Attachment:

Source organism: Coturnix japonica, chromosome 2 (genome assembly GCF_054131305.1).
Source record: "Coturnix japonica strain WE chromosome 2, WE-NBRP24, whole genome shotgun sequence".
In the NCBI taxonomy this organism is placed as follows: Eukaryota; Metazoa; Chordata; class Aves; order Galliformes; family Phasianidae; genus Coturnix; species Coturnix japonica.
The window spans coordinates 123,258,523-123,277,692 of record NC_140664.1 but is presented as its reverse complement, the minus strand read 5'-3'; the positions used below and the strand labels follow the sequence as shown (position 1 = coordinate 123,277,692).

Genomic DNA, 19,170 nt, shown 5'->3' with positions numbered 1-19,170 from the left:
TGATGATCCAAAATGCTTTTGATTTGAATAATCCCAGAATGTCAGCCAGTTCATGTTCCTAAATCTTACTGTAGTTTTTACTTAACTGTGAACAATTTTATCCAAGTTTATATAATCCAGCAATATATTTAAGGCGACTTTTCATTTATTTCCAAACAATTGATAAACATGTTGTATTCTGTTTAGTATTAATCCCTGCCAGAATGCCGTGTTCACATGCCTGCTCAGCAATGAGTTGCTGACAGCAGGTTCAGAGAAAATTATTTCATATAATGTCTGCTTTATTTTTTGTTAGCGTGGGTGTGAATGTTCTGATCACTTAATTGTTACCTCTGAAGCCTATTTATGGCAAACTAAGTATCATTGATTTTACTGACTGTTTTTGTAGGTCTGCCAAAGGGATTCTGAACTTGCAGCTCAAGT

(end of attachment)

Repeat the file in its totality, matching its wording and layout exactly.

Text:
Source organism: Coturnix japonica, chromosome 2 (genome assembly GCF_054131305.1).
Source record: "Coturnix japonica strain WE chromosome 2, WE-NBRP24, whole genome shotgun sequence".
In the NCBI taxonomy this organism is placed as follows: Eukaryota; Metazoa; Chordata; class Aves; order Galliformes; family Phasianidae; genus Coturnix; species Coturnix japonica.
The window spans coordinates 123,258,523-123,277,692 of record NC_140664.1 but is presented as its reverse complement, the minus strand read 5'-3'; the positions used below and the strand labels follow the sequence as shown (position 1 = coordinate 123,277,692).

Genomic DNA, 19,170 nt, shown 5'->3' with positions numbered 1-19,170 from the left:
TGATGATCCAAAATGCTTTTGATTTGAATAATCCCAGAATGTCAGCCAGTTCATGTTCCTAAATCTTACTGTAGTTTTTACTTAACTGTGAACAATTTTATCCAAGTTTATATAATCCAGCAATATATTTAAGGCGACTTTTCATTTATTTCCAAACAATTGATAAACATGTTGTATTCTGTTTAGTATTAATCCCTGCCAGAATGCCGTGTTCACATGCCTGCTCAGCAATGAGTTGCTGACAGCAGGTTCAGAGAAAATTATTTCATATAATGTCTGCTTTATTTTTTGTTAGCGTGGGTGTGAATGTTCTGATCACTTAATTGTTACCTCTGAAGCCTATTTATGGCAAACTAAGTATCATTGATTTTACTGACTGTTTTTGTAGGTCTGCCAAAGGGATTCTGAACTTGCAGCTCAAGT